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THE SECOND EDITION,
ON MR. HALLEY’S PAMPHLET.
To be impartial to every body, we must say, that those who engage in disputes with the Socinians, and take new roads, seldom fail to lose their way.
CONTAINING Observations on “ The Improved Version
truly designated a Creed, A Letter to the Rev. James Yates, M. A., containing an Examination of his Letter to the Vice-Chancellor, &c., by Robert Halley, of Highbury College.” London, 1834. 8vo., pp. 68.
It has been the opinion of many of those who have attended to the Judgment of the Vice-Chancellor, in the case of Attorney-General v. Shore, that although in removing the two sets of Trustees he decided right, yet he came to his decision in a wrong way. Mr. Halley appears to go still further, as he takes the same view of the evidence even of the premises, upon which that decision was founded: for, although he agrees with the Vice-Chancellor in considering the “Improved Version” as a Creed, he totally differs from him respecting the reasons for considering it as a Creed. The Vice-Chancellor maintained, that its authors had by a plan of systematic and deliberate fraud fabricated a book, which they pretended to be a translation of the New Testament, when they knew it was not a translation. Mr. Halley has too much generosity to impute to them any such baseness : “I am sure,” says he (p. 5), “I have not the slightest intention of insinu“ating that they were so montrously wicked, as wilfully “and deliberately to falsify the records of divine grace." He only charges them with translating under the influence of a very strong theological bias.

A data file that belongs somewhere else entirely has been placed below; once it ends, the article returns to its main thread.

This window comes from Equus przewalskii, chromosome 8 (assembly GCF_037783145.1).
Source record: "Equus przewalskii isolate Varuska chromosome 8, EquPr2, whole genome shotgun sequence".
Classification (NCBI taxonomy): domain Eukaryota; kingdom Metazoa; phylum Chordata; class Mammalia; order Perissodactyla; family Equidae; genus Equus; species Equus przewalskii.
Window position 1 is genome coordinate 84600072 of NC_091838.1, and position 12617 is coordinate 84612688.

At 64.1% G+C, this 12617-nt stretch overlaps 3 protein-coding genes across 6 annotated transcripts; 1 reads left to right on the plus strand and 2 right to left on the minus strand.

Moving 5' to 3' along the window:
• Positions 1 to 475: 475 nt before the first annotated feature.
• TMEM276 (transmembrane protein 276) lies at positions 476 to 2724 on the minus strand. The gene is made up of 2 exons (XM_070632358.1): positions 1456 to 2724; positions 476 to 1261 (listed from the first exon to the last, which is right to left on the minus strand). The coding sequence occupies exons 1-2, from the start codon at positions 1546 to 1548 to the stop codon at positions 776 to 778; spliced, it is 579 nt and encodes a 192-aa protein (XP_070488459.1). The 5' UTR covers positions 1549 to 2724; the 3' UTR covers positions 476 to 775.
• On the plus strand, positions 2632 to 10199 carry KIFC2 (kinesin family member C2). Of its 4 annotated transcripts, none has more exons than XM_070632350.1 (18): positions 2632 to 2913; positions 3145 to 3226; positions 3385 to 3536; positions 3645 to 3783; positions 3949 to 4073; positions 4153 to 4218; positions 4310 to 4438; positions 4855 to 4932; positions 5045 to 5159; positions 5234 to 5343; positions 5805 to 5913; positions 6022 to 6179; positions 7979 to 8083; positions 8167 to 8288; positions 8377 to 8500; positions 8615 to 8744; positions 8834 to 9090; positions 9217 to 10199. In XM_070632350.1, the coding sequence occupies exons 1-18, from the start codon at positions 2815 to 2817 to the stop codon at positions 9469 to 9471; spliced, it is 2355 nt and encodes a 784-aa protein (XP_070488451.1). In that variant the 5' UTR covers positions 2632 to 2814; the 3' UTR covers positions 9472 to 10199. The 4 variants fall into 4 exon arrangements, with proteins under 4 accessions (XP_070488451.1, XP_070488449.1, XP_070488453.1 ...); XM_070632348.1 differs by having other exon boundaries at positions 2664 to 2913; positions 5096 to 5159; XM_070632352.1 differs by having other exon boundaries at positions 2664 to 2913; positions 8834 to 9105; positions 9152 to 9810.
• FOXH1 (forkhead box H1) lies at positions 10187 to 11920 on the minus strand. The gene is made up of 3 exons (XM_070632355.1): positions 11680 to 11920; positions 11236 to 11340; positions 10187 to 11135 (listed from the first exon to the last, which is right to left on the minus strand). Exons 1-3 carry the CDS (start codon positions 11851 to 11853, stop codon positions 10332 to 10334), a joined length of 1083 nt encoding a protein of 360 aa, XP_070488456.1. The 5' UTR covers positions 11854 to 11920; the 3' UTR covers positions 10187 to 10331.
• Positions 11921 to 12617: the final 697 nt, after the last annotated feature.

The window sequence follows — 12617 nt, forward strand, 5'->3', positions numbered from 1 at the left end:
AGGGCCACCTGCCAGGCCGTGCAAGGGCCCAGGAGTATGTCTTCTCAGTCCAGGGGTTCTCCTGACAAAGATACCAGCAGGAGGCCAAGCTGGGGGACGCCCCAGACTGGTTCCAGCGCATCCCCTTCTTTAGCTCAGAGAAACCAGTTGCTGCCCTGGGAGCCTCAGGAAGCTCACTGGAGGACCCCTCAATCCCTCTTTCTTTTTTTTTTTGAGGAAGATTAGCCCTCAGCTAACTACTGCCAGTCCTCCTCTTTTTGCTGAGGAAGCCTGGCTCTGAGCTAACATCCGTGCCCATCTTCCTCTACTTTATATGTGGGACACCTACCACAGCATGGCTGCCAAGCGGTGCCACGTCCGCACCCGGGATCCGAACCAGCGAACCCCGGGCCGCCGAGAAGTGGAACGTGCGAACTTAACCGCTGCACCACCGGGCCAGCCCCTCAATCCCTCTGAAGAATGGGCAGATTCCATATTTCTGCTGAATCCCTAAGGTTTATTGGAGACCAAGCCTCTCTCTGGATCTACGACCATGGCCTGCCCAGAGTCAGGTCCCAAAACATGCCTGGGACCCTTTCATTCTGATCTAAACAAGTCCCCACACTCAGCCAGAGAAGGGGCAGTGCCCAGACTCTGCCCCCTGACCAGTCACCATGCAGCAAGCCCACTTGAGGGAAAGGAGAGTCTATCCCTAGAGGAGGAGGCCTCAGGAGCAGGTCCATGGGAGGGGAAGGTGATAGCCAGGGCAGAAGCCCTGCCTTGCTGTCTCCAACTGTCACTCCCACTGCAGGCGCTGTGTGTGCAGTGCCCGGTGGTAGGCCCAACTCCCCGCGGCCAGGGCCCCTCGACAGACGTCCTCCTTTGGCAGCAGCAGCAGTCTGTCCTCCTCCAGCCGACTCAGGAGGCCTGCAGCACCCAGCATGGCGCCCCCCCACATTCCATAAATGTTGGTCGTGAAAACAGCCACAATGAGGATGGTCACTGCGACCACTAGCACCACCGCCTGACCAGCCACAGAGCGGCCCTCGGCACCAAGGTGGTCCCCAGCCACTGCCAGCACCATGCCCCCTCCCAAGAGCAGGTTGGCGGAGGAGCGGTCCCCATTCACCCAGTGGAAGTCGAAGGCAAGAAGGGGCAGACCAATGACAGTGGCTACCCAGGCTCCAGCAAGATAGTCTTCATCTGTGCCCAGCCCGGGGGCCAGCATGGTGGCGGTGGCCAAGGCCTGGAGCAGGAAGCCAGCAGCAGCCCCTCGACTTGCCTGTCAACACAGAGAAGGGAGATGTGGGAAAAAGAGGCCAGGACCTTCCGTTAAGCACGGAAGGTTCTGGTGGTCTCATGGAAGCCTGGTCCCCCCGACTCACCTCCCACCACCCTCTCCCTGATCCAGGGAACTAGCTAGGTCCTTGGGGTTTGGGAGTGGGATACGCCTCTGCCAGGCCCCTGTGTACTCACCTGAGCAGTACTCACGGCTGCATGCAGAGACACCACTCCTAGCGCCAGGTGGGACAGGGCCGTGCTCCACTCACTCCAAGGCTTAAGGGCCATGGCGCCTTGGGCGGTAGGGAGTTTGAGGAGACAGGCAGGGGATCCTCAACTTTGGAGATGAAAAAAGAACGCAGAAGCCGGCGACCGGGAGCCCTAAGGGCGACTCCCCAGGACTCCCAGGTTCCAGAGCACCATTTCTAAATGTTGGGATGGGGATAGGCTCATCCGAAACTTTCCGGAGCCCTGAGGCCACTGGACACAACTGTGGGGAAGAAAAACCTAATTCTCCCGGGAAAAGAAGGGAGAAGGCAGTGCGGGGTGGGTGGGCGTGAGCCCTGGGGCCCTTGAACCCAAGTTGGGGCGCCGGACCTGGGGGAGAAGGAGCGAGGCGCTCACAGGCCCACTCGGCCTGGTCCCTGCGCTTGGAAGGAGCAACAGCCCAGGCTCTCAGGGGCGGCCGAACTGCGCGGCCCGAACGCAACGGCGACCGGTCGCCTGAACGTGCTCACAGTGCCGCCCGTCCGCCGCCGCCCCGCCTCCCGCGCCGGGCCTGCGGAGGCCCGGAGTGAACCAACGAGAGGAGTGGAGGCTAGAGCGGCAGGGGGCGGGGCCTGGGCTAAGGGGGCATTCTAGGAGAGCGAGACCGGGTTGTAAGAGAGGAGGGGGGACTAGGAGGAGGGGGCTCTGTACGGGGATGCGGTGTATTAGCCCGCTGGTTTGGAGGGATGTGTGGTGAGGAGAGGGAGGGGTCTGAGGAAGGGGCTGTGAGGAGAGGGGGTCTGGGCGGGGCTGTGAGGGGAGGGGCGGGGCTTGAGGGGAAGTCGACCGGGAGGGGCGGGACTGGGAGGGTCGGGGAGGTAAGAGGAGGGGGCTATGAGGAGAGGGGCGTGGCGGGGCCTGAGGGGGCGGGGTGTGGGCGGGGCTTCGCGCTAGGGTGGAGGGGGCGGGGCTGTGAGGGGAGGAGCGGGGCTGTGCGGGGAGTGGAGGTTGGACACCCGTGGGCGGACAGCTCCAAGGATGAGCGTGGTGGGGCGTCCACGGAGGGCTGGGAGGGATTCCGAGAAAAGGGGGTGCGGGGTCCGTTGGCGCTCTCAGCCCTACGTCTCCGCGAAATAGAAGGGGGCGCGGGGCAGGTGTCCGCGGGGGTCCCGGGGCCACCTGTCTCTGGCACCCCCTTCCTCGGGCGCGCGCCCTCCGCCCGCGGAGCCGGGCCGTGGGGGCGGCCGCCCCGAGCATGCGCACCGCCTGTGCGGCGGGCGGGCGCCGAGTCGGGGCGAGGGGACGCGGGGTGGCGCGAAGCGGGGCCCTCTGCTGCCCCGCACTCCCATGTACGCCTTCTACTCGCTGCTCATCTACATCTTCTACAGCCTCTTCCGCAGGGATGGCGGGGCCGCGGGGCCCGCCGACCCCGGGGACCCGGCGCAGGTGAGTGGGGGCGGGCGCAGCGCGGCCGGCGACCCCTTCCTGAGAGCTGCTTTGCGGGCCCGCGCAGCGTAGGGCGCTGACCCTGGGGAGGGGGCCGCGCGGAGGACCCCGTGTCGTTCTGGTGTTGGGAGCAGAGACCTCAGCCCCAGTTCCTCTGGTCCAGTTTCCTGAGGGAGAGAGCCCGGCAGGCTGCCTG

The Vice-Chancellor likewise produced a number of passages, as specimens of the fraudulent manner of translating the whole book. Mr. Halley thinks that in about half of these instances no fault is to be found with the translation ; but he asserts that almost every chapter exhibits other instances, which prove the same thing.
In short, many have thought His Honour right in pronouncing that the Trustees onght to be removed, although he pronounced so upon erroneous grounds. Mr. Halley thinks him right in declaring the “Improved Version" a
Creed, although he advanced this declaration also upon erroneous grounds.
The Vice-Chancellor's Judgment consisted of a series of propositions and conclusions depending on one another in such a way, as to form that species of proof, which logicians call a Sorites. It may be useful to display the links of this Sorites in their proper order and connexion.
Every Trustee of a charitable institution must be supposed to concur in all the religious opinions and to be responsible for all the actions of every one of his co-trustees.
Every subscriber to a society which circulates religious books, must be supposed to hold all the opinions contained in any one of the books circulated by that society.
Therefore every Trustee must be supposed to assent to every opinion in every religious book, circulated by any society to which any of his co-trustees muy contribute.
But Mr. Wellbeloved, Mr. Kenrick, and Mr. Shore are convicted of subscribing to the British and Foreign Unitarian Association, which circulates the book called the “ Improved Version."
Therefore all their co-trustees, as well as themselves, must be supposed to concur in every opinion which is expressed in the so-called “ Improved Version.”